What’s the best way to increase English proficiency among a group of people who might otherwise have no need to speak English?
Create a market where English is important:
SAO PAULO – Prostitutes in one of Brazil’s biggest cities are beginning to sign up for free English classes ahead of this year’s Confederations Cup and the 2014 World Cup.
Cida Vieira, president of the Association of Prostitutes in the city of Belo Horizonte, said Tuesday that 20 have already signed up for the courses and she expects at least 300 of the group’s 4,000 members to follow suit. The association is organizing the classes and seeking volunteer teachers.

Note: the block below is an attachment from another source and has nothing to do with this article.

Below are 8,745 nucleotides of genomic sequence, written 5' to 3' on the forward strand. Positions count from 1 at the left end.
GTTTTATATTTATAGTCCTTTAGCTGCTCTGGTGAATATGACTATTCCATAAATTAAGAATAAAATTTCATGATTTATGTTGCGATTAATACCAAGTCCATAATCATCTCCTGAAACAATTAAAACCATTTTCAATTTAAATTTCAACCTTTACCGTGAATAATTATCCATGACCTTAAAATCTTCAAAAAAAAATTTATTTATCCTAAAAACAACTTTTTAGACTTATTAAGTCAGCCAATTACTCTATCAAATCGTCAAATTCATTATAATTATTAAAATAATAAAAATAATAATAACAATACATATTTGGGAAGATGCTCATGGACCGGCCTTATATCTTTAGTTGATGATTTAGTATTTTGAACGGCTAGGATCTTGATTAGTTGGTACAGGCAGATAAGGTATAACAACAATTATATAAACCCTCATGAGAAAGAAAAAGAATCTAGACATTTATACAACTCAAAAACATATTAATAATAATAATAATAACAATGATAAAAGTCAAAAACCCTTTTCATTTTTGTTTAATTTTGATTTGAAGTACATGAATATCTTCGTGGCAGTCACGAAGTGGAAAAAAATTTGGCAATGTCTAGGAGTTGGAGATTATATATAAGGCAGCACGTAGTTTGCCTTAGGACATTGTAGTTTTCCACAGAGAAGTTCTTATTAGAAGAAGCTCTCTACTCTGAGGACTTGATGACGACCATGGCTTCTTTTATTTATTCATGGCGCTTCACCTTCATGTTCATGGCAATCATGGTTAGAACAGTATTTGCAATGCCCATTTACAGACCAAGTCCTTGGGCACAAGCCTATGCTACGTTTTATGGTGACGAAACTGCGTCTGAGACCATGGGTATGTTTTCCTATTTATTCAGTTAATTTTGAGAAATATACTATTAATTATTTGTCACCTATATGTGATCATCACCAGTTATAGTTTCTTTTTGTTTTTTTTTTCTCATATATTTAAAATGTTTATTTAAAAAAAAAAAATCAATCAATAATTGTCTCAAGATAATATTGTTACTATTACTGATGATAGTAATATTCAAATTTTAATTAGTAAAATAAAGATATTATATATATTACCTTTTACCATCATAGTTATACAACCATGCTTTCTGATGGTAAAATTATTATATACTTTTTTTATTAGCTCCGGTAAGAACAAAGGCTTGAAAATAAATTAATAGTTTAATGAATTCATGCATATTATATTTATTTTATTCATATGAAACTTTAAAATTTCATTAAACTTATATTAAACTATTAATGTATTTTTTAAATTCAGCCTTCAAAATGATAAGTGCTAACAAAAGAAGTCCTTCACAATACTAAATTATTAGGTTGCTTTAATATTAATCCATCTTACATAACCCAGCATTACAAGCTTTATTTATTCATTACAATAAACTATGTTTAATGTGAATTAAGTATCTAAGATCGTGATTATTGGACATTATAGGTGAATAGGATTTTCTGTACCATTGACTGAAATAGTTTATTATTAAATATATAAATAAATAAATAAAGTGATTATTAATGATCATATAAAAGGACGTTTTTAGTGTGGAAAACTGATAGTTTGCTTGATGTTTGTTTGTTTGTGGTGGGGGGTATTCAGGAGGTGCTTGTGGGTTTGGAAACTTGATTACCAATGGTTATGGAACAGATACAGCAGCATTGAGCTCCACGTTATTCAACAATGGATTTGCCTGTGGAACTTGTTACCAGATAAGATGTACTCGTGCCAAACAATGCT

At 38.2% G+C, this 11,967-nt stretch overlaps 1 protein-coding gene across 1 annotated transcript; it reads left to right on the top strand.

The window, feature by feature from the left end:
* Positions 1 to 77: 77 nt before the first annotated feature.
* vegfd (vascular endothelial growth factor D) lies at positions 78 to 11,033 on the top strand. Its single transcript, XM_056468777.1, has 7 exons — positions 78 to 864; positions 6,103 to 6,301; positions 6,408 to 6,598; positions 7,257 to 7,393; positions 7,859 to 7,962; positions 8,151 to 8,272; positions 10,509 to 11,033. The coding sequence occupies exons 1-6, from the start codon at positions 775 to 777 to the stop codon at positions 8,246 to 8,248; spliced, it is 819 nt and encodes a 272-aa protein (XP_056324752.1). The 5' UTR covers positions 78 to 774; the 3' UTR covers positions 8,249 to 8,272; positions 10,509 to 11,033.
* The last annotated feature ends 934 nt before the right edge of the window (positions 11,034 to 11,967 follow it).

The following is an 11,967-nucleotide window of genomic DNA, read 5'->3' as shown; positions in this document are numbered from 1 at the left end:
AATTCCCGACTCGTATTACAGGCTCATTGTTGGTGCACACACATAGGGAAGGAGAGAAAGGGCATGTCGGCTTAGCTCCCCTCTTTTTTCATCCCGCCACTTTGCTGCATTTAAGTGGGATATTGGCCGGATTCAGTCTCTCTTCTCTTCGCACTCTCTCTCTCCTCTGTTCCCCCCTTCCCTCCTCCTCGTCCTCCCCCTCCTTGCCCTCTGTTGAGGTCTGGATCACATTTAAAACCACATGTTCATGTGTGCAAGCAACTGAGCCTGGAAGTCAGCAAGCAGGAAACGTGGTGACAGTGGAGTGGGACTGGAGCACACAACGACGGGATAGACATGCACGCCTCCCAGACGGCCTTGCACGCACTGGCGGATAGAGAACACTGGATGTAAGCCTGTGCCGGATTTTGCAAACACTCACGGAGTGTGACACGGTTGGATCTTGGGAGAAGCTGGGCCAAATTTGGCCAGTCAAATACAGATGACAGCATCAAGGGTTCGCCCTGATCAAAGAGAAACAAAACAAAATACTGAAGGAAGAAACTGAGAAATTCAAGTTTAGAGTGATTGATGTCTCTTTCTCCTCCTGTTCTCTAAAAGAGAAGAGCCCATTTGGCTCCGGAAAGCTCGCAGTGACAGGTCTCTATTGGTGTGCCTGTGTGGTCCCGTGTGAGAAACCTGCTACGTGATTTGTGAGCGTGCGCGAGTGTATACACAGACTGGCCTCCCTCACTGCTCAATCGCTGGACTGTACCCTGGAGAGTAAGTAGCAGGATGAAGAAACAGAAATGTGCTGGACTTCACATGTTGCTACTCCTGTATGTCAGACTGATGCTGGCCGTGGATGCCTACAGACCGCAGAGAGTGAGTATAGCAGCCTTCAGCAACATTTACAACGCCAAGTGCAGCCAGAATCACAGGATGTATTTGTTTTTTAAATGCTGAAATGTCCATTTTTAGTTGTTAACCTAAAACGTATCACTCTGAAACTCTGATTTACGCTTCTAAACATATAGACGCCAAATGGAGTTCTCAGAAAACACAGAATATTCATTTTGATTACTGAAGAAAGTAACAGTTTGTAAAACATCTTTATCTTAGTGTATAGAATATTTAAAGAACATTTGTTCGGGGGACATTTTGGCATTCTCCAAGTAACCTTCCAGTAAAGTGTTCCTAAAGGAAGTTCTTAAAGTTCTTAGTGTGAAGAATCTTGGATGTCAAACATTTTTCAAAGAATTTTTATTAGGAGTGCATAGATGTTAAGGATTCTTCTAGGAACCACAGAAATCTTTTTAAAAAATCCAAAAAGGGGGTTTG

When the market identifies a shortage, it will provide the solution.
Some time ago I stumbled on the CATO Institute’s Dan Mitchell. He has an awesome video on how to balance the budget; a concept I’ve taken a liking to:
He also has his own blog that he regularly contributes to. The other day he referenced a great post of his where he links economic freedom to prosperity:
What’s responsible for the turn-around in each of these nation’s welfare?
As Mr. Mitchell says:
— Chile’s score jumped from 5.6 in 1980 to 8.0 in 2008, and the country now ranks as the world’s 4th-freest economy (ahead of the United States!).
— Argentina’s ranking has improved a bit, rising from 4.4 to 6.0 between 1980 and 2008, but that still only puts them in 94th-place in the world rankings.
— Venezuela, by contrast, is embarrassingly bad. The nation’s score has dropped from 6.3 to 4.4, and its ranking has plunged from 22nd-place in 1980 to 121st-place in 2006.
Chile was the poorest and is now the most wealthy of the three. Venezuela has seen just the reverse.